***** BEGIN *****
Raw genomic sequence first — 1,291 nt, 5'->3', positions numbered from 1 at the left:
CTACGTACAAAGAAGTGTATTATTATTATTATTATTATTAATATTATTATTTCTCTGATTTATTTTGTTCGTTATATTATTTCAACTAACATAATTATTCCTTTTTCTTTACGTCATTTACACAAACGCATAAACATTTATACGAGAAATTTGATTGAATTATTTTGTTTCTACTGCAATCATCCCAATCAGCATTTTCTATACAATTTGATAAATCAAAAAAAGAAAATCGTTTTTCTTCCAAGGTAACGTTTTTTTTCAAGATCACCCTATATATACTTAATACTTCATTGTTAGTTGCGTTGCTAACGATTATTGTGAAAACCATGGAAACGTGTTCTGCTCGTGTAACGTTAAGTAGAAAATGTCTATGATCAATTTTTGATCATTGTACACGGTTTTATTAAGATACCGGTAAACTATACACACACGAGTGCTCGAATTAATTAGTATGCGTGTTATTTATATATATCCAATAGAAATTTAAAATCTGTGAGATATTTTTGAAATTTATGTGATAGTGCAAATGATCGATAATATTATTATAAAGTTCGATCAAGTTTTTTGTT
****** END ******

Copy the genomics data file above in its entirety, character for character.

Raw genomic sequence first — 1,291 nt, 5'->3', positions numbered from 1 at the left:
CTACGTACAAAGAAGTGTATTATTATTATTATTATTATTAATATTATTATTTCTCTGATTTATTTTGTTCGTTATATTATTTCAACTAACATAATTATTCCTTTTTCTTTACGTCATTTACACAAACGCATAAACATTTATACGAGAAATTTGATTGAATTATTTTGTTTCTACTGCAATCATCCCAATCAGCATTTTCTATACAATTTGATAAATCAAAAAAAGAAAATCGTTTTTCTTCCAAGGTAACGTTTTTTTTCAAGATCACCCTATATATACTTAATACTTCATTGTTAGTTGCGTTGCTAACGATTATTGTGAAAACCATGGAAACGTGTTCTGCTCGTGTAACGTTAAGTAGAAAATGTCTATGATCAATTTTTGATCATTGTACACGGTTTTATTAAGATACCGGTAAACTATACACACACGAGTGCTCGAATTAATTAGTATGCGTGTTATTTATATATATCCAATAGAAATTTAAAATCTGTGAGATATTTTTGAAATTTATGTGATAGTGCAAATGATCGATAATATTATTATAAAGTTCGATCAAGTTTTTTGTT